Safety of simultaneous bilateral total knee arthroplasty. A meta-analysis

Camilo Restrepo, Javad Parvizi, Thomas Dietrich, Thomas A Einhorn
Journal of Bone and Joint Surgery. American Volume 2007, 89 (6): 1220-6

BACKGROUND: The safety of simultaneous bilateral total knee replacement remains controversial. Some studies have demonstrated a higher rate of serious complications, including death, following bilateral procedures, whereas others have suggested no increase in the complication rate. The objective of this meta-analysis was to compare the safety of simultaneous bilateral total knee replacement with that of staged bilateral and unilateral total knee replacements.

METHODS: A computerized literature search was conducted to identify all citations, from 1966 to 2005, concerning bilateral total knee replacement. All of the English-language abstracts were obtained. A multistage assessment was then performed to identify articles fulfilling the inclusion criteria for the study. All randomized, prospective studies reporting the outcome of bilateral total knee replacement were included. The details of the reported data were extracted, and an extensive analysis of relevant variables was carried out.

RESULTS: One hundred and fifty published articles were identified, and eighteen that included a total of 27,807 patients (44,684 knees) were included in the meta-analysis. There were 10,930 unilateral total knee replacements, 16,419 simultaneous bilateral total knee replacements, and 458 staged bilateral total knee replacements with at least three months between the operative procedures. The prevalences of pulmonary embolism (odds ratio = 1.8), cardiac complications (odds ratio = 2.49), and mortality (odds ratio = 2.2) were higher after simultaneous bilateral total knee replacement. The prevalence of deep venous thrombosis was lower after simultaneous bilateral total knee replacement, but this difference was not significant. The complication rates after the staged bilateral total knee replacements were similar to those in the patients who had undergone unilateral total knee replacement only.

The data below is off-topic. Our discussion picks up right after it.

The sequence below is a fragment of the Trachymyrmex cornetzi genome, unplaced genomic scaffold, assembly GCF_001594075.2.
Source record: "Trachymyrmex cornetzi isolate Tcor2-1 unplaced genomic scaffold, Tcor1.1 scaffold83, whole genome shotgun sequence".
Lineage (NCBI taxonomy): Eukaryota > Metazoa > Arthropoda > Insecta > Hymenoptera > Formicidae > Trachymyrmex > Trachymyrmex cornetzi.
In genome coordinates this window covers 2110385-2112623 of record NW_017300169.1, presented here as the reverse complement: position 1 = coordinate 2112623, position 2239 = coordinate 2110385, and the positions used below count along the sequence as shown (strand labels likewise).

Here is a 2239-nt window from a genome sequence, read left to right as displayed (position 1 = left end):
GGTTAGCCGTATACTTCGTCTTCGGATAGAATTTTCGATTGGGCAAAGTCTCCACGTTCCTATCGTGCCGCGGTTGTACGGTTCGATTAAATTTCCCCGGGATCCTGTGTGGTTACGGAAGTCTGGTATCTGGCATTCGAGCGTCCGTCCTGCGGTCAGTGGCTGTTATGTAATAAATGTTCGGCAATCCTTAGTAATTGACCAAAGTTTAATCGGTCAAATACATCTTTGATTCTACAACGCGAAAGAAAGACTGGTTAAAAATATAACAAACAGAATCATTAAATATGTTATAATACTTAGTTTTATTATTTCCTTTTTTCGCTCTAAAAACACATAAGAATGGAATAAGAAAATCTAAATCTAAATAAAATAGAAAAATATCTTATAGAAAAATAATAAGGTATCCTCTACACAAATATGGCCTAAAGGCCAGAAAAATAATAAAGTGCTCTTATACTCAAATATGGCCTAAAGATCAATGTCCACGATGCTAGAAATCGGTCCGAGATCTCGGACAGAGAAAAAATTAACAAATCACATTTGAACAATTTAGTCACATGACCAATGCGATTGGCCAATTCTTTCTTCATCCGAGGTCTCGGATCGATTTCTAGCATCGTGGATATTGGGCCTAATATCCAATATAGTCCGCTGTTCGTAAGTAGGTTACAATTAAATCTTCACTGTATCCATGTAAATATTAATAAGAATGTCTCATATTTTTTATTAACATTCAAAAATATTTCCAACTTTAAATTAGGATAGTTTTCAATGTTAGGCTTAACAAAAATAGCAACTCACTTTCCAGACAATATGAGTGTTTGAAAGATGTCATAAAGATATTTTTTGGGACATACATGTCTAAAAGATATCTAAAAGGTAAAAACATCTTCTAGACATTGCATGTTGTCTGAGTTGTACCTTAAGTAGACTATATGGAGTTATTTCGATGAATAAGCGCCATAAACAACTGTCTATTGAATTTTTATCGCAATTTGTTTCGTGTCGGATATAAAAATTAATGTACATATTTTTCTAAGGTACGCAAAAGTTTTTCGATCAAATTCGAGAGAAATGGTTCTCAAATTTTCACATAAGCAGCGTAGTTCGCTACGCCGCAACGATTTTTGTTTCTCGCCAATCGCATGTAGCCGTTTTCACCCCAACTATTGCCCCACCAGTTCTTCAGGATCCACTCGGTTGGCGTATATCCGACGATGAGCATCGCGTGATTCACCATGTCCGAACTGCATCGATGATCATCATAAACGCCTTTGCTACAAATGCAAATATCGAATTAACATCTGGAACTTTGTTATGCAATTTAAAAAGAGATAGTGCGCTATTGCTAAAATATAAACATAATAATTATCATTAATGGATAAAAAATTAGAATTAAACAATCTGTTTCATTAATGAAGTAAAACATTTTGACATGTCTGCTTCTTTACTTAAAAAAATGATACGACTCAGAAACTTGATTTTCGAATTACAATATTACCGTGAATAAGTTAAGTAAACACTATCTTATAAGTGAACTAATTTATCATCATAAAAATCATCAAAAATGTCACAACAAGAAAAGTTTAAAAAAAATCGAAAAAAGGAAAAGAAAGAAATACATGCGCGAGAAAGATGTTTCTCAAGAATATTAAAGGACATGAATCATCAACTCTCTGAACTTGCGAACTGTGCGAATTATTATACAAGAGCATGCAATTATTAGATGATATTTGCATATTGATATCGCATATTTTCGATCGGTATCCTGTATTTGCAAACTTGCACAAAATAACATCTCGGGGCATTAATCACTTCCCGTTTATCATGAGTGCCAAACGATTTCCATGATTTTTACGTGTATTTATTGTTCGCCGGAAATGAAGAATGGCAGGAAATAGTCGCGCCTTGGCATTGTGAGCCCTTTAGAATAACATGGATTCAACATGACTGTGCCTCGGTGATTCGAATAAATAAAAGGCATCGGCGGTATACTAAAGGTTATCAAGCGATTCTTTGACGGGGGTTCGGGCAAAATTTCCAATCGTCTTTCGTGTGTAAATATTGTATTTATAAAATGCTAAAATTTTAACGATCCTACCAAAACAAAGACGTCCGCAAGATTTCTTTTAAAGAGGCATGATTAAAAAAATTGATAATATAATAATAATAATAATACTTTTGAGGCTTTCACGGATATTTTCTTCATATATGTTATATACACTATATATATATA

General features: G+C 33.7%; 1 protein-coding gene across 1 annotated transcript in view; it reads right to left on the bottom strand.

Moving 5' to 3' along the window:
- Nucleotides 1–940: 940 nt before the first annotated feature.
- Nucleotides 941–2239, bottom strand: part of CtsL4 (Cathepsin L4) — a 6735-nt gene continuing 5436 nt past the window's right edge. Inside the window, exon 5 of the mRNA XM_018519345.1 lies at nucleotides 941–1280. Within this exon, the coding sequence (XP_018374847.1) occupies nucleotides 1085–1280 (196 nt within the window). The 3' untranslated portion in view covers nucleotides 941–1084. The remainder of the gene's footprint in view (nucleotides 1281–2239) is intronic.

CONCLUSIONS: Compared with staged bilateral or unilateral total knee replacement, simultaneous bilateral total knee replacement carries a higher risk of serious cardiac complications, pulmonary complications, and mortality. The period of time between staged procedures that would eliminate these increased risks could not be determined from this study.

LEVEL OF EVIDENCE: Therapeutic Level III.

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